By Colum Moccio
I came to ARCAS from the United States as a volunteer in 1994, and was intrigued by the dedication and commitment of its staff to the conservation of Guatemalan wildlife. I initially visited ARCAS’ wildlife rescue center in the Maya Biosphere Reserve, in the northern region of Peten, which has since blossomed into a model rescue center for the Americas. I also visited its Sea Turtle and Mangrove Conservation Project in the Hawaii Park on the southern coast of Guatemala. ARCAS had just taken over the management of the park and sea turtle hatchery from the Guatemalan government, and due to the Hawaii project being the newest project in need of the most help, I decided to initially volunteer there.
I had just spent four years working in international development in Japan, and with my connections, we received funding from the Japanese Environment Ministry to build a hatchery, a central rancho and volunteer house at the Hawaii Park. Given the fact that I’m bilingual with a background in development, ARCAS’ staff quickly dragged me, kicking and screaming, into the Guatemala City office to raise funds for the rapidly growing NGO. However, even with the fundraising efforts, I continued supporting the Hawaii Sea Turtle Project which was only 3 hours away by car, rather than 10 hours to Peten.
In 1997, we received a Japanese JOCV (Japan Overseas Cooperation Volunteers) volunteer, Gen Oshima, assigned to the Hawaii Park. He lived one kilometer down the beach and walked to work every day, so I asked him to write down the number of sea turtle nesting crawls he saw. This was the humble beginning of ARCAS’ sea turtle crawl count population monitoring program. I was amazed at the time that while there were 25 hatcheries operating along the Pacific coast of Guatemala, no one was collecting sea turtle population data.
In 2003, with the support of Ambio, a British NGO, and the European Union volunteer program, we formalized the population monitoring program. We established a methodology using GPS, with fixed transects on either side of four hatcheries on different sites of the Pacific coast as well as developing a system for measuring the temperatures of nests in the hatcheries. In 2013, we established the present, permanent crawl count survey program on 7 index beaches along the Pacific coast, helped in large part by the Marine Turtle Conservation Fund, a branch of the United States Fish and Wildlife Service (USFWS).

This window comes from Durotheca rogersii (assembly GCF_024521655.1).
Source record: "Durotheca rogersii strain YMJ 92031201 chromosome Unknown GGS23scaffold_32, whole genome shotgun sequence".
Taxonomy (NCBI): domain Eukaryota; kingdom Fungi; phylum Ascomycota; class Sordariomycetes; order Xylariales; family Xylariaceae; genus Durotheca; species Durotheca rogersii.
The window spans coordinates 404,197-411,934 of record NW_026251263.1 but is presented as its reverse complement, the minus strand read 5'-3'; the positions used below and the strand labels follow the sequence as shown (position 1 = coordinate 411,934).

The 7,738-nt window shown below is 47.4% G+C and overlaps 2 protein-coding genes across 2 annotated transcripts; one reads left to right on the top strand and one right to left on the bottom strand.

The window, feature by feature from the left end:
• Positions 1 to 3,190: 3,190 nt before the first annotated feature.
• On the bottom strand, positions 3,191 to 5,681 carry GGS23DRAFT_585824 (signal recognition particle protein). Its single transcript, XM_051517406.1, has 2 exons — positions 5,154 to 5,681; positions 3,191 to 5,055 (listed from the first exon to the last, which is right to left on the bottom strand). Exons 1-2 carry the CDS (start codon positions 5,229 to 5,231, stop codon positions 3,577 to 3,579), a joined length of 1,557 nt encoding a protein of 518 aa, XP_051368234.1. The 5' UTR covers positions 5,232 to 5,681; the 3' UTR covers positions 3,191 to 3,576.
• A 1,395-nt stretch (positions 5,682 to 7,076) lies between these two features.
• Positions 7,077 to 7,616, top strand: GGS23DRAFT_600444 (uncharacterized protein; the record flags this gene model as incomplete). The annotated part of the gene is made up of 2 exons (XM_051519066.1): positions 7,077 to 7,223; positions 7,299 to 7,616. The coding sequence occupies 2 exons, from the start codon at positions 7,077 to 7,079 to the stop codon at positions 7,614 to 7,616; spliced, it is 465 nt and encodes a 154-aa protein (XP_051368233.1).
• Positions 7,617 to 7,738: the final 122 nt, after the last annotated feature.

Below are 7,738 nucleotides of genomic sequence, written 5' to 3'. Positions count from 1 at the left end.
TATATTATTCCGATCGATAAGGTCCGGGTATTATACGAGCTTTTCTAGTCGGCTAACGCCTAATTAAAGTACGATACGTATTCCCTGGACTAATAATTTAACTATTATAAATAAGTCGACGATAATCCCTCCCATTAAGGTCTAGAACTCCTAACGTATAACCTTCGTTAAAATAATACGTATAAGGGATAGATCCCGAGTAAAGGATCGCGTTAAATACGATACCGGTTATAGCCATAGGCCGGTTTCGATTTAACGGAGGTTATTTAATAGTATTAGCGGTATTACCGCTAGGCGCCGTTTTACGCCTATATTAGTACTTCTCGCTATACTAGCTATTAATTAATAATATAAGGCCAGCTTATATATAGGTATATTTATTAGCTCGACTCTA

With the crawl data gathered at the 7 index beaches, we can estimate the overall Guatemalan sea turtle population and its trends over the years. We can also evaluate conservation measures, especially the 20% egg conservation quota. Under a conservation quota system established in the 80s, local collectors are allowed to harvest olive ridley eggs as long as they donate 20% of each nest to a registered hatchery. Harvesting is only permitted of olive ridleys; all other species are off-limits. Despite the 80% egg harvest, our crawl count data has found that the population trend of the olive ridley is increasing. At the Hawaii beach, the number of nesting crawls has increased from 906 in 2003 to 1,422 in 2019.
Regarding the 20% olive ridley egg donation quota, we have found that thanks to the purchase of nests by tourists and the private sector, we usually surpass that percentage, and in 2019, 35% of all eggs laid on the Pacific coast were rescued and incubated in hatcheries.
However, as is true throughout the Pacific, the leatherback turtle is in grave danger. Only 6-10 nests per year were recorded in the late 90s, and in recent years, that’s dropped to 0–4 nests per year. It’s also documented that leatherback nests also suffer from a very low hatching success rate.
So, after 25 years of counting sea turtle crawls, what have I learned? In these days where everyone is in love with their smart phones, self-driving cars and satellite imagery, for us on the ground, (OK, we use GPS there is still no replacement for boring, community-based, basic research… walking the beach at dawn, counting crawls. We are tremendously proud of the fact that the ARCAS crawl counts are the only long-term dataset on the marine resources of the Pacific coast of Guatemala. Our most sincere thanks to our crawl counters – Melvin, Dany, Claribel, Adolfo, Santos and Isias – who in 2021 collectively walked a total of 6240 kms, GPS in hand, in the wind, rain, and sun, recording nesting crawls and stranded turtles. And, of course, our many thanks to the New England Aquarium Marine Conservation Action Fund, SeeTurtles, WIDECAST and the Columbus Zoo for supporting our 2021 crawls. We hope to have the updated version of our Situational Analysis ready by the end of April. If you want to come help us count crawls and release hatchlings, or donate to our Sponsor-a-Nest program, check out our website at www.arcasguatemala.org.
You can see the full version of the Situational Analysis in Spanish and an English summary on ARCAS’s publications page at https://arcasguatemala.org/who-we-are/arcas-publications/.